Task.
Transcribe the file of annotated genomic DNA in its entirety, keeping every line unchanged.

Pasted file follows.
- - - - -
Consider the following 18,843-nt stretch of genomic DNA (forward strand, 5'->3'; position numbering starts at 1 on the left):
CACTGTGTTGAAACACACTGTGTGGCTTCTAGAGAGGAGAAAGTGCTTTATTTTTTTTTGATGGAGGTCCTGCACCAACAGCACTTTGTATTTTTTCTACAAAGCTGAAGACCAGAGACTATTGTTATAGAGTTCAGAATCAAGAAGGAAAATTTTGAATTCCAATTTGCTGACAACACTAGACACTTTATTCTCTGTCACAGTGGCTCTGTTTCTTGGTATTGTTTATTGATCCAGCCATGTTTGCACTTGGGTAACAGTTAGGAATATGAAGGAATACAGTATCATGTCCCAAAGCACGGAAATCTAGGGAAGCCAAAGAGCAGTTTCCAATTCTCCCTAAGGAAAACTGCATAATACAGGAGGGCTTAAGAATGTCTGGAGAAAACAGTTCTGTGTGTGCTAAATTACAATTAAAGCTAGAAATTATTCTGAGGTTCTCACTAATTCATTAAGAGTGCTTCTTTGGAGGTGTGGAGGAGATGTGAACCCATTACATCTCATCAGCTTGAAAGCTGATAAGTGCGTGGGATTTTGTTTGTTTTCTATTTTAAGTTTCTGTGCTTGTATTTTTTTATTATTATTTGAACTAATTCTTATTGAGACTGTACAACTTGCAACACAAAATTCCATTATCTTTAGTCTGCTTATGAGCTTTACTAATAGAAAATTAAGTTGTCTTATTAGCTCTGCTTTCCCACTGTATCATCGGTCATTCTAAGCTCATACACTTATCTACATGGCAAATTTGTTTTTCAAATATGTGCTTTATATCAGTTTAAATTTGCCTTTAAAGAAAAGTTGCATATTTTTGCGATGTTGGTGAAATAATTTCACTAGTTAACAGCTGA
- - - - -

Consider the following 18,843-nt stretch of genomic DNA (forward strand, 5'->3'; position numbering starts at 1 on the left):
CACTGTGTTGAAACACACTGTGTGGCTTCTAGAGAGGAGAAAGTGCTTTATTTTTTTTTGATGGAGGTCCTGCACCAACAGCACTTTGTATTTTTTCTACAAAGCTGAAGACCAGAGACTATTGTTATAGAGTTCAGAATCAAGAAGGAAAATTTTGAATTCCAATTTGCTGACAACACTAGACACTTTATTCTCTGTCACAGTGGCTCTGTTTCTTGGTATTGTTTATTGATCCAGCCATGTTTGCACTTGGGTAACAGTTAGGAATATGAAGGAATACAGTATCATGTCCCAAAGCACGGAAATCTAGGGAAGCCAAAGAGCAGTTTCCAATTCTCCCTAAGGAAAACTGCATAATACAGGAGGGCTTAAGAATGTCTGGAGAAAACAGTTCTGTGTGTGCTAAATTACAATTAAAGCTAGAAATTATTCTGAGGTTCTCACTAATTCATTAAGAGTGCTTCTTTGGAGGTGTGGAGGAGATGTGAACCCATTACATCTCATCAGCTTGAAAGCTGATAAGTGCGTGGGATTTTGTTTGTTTTCTATTTTAAGTTTCTGTGCTTGTATTTTTTTATTATTATTTGAACTAATTCTTATTGAGACTGTACAACTTGCAACACAAAATTCCATTATCTTTAGTCTGCTTATGAGCTTTACTAATAGAAAATTAAGTTGTCTTATTAGCTCTGCTTTCCCACTGTATCATCGGTCATTCTAAGCTCATACACTTATCTACATGGCAAATTTGTTTTTCAAATATGTGCTTTATATCAGTTTAAATTTGCCTTTAAAGAAAAGTTGCATATTTTTGCGATGTTGGTGAAATAATTTCACTAGTTAACAGCTGA